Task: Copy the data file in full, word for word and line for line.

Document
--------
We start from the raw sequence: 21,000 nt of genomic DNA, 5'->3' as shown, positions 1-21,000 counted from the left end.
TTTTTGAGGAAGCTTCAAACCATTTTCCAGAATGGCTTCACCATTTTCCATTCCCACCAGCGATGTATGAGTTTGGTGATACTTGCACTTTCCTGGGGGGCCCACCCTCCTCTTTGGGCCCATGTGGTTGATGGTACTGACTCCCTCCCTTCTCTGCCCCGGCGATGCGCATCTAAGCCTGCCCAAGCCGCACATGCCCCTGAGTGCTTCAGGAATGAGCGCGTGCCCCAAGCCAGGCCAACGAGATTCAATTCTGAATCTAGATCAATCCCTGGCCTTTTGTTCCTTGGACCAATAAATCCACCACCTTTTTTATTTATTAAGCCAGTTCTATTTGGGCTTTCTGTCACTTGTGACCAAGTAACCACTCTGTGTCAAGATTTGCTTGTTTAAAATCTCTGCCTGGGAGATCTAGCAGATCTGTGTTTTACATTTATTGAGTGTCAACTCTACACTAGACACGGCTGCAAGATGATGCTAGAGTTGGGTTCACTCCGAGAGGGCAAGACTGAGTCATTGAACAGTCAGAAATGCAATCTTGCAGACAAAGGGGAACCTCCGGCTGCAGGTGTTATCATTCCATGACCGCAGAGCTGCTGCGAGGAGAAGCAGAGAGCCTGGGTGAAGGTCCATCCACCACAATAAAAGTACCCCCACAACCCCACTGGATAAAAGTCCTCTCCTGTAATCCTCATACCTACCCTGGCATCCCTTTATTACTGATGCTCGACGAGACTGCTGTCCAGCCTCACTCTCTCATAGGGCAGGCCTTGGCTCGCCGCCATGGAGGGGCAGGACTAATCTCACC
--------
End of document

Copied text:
We start from the raw sequence: 21,000 nt of genomic DNA, 5'->3' as shown, positions 1-21,000 counted from the left end.
TTTTTGAGGAAGCTTCAAACCATTTTCCAGAATGGCTTCACCATTTTCCATTCCCACCAGCGATGTATGAGTTTGGTGATACTTGCACTTTCCTGGGGGGCCCACCCTCCTCTTTGGGCCCATGTGGTTGATGGTACTGACTCCCTCCCTTCTCTGCCCCGGCGATGCGCATCTAAGCCTGCCCAAGCCGCACATGCCCCTGAGTGCTTCAGGAATGAGCGCGTGCCCCAAGCCAGGCCAACGAGATTCAATTCTGAATCTAGATCAATCCCTGGCCTTTTGTTCCTTGGACCAATAAATCCACCACCTTTTTTATTTATTAAGCCAGTTCTATTTGGGCTTTCTGTCACTTGTGACCAAGTAACCACTCTGTGTCAAGATTTGCTTGTTTAAAATCTCTGCCTGGGAGATCTAGCAGATCTGTGTTTTACATTTATTGAGTGTCAACTCTACACTAGACACGGCTGCAAGATGATGCTAGAGTTGGGTTCACTCCGAGAGGGCAAGACTGAGTCATTGAACAGTCAGAAATGCAATCTTGCAGACAAAGGGGAACCTCCGGCTGCAGGTGTTATCATTCCATGACCGCAGAGCTGCTGCGAGGAGAAGCAGAGAGCCTGGGTGAAGGTCCATCCACCACAATAAAAGTACCCCCACAACCCCACTGGATAAAAGTCCTCTCCTGTAATCCTCATACCTACCCTGGCATCCCTTTATTACTGATGCTCGACGAGACTGCTGTCCAGCCTCACTCTCTCATAGGGCAGGCCTTGGCTCGCCGCCATGGAGGGGCAGGACTAATCTCACC